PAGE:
The state is in the process of contracting with private sector firms to operate the juvenile detention centers in Arkansas that are now being staffed by state employees.

The centers have space for about 200 young people. Since the beginning of this year they have been run by the state Department of Youth Services (DYS). However, for about 20 years prior to this year the department had contracts with private non-profits to operate them. Those contracts were not renewed and the state took over the administration of the facilities.

During the period in which DYS operated the facilities, its officials assessed the juvenile detention system’s strengths and liabilities. The new contracts that DYS will sign with private firms will reflect the changes that DYS wants to introduce, based on the assessments that have been made this year.

The juvenile detention centers are in Colt (St. Francis County), Dermott (Chicot County), Harrisburg (Poinsett County, Lewisville (Lafayette County) and Mansfield (Sebastian County). Another facility, at Alexander in Saline County, is already being operated under a separate contract with a private firm.

The governor and DYS officials outlined the changes they have made this year, and which they expect to continue after private firms take over the centers in July of 2018. Youths receive treatment for mental health problems and substance abuse more consistently, and it is provided by trained professionals.

Education is better tailored to the individual needs of students, so that they can maintain their academics at grade level or reach their grade level.

In the middle of the past school year, when DYS took over the detention centers, 92 percent of the 193 youths were not at grade level in reading and 86 percent were not at grade level in math. Also, 22 percent needed special education services.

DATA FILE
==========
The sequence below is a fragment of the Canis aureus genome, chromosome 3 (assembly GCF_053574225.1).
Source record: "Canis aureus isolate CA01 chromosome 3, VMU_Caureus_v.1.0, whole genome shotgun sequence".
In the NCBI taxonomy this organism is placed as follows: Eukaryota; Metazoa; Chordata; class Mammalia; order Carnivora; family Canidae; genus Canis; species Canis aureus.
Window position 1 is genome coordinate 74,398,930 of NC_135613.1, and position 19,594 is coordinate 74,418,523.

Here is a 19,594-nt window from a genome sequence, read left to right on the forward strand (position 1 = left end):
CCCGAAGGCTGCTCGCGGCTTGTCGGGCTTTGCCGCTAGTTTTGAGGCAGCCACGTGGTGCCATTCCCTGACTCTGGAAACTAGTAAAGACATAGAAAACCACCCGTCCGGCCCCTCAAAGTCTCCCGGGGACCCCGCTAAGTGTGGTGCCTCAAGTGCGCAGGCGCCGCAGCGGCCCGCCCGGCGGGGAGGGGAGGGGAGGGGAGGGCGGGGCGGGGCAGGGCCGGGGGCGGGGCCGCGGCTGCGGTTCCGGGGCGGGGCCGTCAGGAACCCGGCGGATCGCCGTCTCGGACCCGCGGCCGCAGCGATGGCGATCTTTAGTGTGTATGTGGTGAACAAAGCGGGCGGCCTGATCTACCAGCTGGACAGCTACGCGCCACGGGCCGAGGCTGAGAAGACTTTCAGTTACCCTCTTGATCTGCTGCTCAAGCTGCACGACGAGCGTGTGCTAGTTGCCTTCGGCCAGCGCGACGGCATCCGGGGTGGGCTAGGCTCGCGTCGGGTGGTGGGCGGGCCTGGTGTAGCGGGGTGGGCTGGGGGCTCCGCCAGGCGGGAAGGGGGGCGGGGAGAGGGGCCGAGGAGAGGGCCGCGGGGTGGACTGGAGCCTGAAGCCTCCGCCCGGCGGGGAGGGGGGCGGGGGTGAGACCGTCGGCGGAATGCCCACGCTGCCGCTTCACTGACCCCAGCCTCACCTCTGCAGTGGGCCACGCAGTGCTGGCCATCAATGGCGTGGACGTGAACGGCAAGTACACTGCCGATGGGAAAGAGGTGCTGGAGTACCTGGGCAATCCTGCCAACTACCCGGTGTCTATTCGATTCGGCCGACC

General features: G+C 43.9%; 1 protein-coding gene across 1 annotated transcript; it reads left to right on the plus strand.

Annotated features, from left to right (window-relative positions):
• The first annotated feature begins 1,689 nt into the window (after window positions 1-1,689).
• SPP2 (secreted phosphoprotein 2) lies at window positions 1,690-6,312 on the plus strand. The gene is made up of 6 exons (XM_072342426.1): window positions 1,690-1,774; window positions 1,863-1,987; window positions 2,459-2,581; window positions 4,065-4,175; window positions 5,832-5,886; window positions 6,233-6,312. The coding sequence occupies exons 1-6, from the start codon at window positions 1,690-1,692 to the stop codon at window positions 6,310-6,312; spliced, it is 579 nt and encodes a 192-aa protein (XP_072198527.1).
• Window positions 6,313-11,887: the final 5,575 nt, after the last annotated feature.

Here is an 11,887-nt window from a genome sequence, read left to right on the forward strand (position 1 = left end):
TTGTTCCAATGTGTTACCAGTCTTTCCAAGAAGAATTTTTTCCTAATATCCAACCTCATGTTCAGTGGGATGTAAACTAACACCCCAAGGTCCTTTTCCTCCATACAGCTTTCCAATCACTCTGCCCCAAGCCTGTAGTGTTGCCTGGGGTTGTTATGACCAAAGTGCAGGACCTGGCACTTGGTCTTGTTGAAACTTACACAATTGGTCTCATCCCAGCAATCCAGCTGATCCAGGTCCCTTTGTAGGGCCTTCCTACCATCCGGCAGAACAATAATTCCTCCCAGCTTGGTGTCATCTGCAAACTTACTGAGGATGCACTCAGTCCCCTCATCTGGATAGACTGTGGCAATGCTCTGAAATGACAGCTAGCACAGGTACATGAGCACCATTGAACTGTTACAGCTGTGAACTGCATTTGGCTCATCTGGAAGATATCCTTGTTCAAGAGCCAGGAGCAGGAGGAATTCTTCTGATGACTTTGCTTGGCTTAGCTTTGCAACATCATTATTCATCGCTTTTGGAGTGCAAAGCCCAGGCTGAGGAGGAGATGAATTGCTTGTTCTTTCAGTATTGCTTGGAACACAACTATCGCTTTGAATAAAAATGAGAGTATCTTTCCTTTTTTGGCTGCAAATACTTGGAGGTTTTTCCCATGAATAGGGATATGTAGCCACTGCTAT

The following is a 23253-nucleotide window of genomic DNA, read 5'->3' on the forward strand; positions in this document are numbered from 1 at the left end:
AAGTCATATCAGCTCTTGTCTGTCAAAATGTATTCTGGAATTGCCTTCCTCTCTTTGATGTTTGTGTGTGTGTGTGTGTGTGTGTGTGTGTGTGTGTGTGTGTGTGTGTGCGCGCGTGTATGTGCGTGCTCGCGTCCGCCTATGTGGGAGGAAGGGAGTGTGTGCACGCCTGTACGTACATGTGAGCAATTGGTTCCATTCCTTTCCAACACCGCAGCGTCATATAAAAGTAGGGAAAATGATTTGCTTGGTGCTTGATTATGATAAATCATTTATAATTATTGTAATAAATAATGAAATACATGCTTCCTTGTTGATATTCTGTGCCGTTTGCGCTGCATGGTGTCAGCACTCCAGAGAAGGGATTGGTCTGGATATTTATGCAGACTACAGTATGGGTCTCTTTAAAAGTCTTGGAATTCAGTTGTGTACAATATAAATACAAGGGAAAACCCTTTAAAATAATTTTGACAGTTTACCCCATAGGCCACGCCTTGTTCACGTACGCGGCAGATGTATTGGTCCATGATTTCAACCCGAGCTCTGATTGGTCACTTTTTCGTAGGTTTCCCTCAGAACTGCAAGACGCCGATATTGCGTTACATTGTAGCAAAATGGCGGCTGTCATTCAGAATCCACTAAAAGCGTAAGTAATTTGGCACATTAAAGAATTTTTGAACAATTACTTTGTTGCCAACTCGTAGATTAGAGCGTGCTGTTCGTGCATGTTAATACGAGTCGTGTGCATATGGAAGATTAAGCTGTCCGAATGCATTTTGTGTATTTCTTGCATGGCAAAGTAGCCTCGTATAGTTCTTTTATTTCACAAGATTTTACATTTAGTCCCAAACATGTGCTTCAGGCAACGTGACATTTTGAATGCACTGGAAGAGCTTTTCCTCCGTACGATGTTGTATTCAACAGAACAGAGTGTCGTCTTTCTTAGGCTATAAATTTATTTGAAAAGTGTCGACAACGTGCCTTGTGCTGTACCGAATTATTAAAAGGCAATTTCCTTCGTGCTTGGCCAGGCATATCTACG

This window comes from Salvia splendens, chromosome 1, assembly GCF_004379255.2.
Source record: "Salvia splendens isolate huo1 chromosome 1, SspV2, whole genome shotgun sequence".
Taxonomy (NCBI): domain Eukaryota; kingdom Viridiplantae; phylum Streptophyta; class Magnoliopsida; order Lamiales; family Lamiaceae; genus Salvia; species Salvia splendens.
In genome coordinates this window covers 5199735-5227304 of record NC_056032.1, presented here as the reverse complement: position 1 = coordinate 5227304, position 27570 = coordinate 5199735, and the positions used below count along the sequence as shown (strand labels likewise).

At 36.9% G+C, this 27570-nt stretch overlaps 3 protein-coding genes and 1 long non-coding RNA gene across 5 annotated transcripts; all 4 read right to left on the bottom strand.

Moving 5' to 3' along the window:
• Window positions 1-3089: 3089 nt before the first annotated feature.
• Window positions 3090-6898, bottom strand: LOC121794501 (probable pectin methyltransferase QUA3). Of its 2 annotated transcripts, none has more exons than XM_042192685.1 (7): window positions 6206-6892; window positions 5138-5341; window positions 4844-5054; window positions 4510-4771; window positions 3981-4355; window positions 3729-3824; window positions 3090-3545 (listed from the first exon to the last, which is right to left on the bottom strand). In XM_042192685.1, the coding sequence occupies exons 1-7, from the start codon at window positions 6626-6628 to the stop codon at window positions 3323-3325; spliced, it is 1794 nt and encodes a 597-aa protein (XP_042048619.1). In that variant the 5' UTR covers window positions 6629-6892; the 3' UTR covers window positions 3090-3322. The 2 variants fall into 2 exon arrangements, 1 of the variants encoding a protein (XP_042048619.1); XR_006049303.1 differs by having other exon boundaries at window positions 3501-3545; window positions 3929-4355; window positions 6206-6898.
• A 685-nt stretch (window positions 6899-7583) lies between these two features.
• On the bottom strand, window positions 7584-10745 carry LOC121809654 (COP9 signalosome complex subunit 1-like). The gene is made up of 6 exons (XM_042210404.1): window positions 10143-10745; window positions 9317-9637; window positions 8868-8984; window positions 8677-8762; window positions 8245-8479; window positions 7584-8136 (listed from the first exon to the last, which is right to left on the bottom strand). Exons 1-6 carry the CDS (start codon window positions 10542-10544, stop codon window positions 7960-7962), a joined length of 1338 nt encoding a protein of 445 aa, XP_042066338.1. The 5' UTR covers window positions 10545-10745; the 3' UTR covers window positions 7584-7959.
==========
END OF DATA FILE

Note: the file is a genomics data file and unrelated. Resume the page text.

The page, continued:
DYS partnered with Virtual Arkansas to provide online courses. The virtual school already offers curriculum for about 50,000 students in 270 Arkansas schools. The partnership will provide consistency in educational offerings throughout the juvenile detention centers, and will make it easier for youths to transition back into their hometown schools when they leave the DYS facilities.

DYS will support Virtual Arkansas by providing education coaches in each classroom, and by providing special education, GED classes and vocational training on site.

The division has hired a consultant with expertise in Medicaid funding, to identify services that are offered in juvenile detention centers that Medicaid will fund. Currently about 84 percent of the division’s budget is paid for by state general revenues. Most Medicaid dollars come from the federal government. If Medicaid paid for some of the costs of operating detention centers, it would free up state general revenue funds for expansion of community programs for troubled youths.

DYS is dedicating $2 million to set up new community programs, in conjunction with local agencies and judges who hear juvenile cases. Many juvenile judges have voiced concerns about their lack of options when sentencing young people, and have said that they prefer to keep the youths at home rather than committing them to a detention center in another county.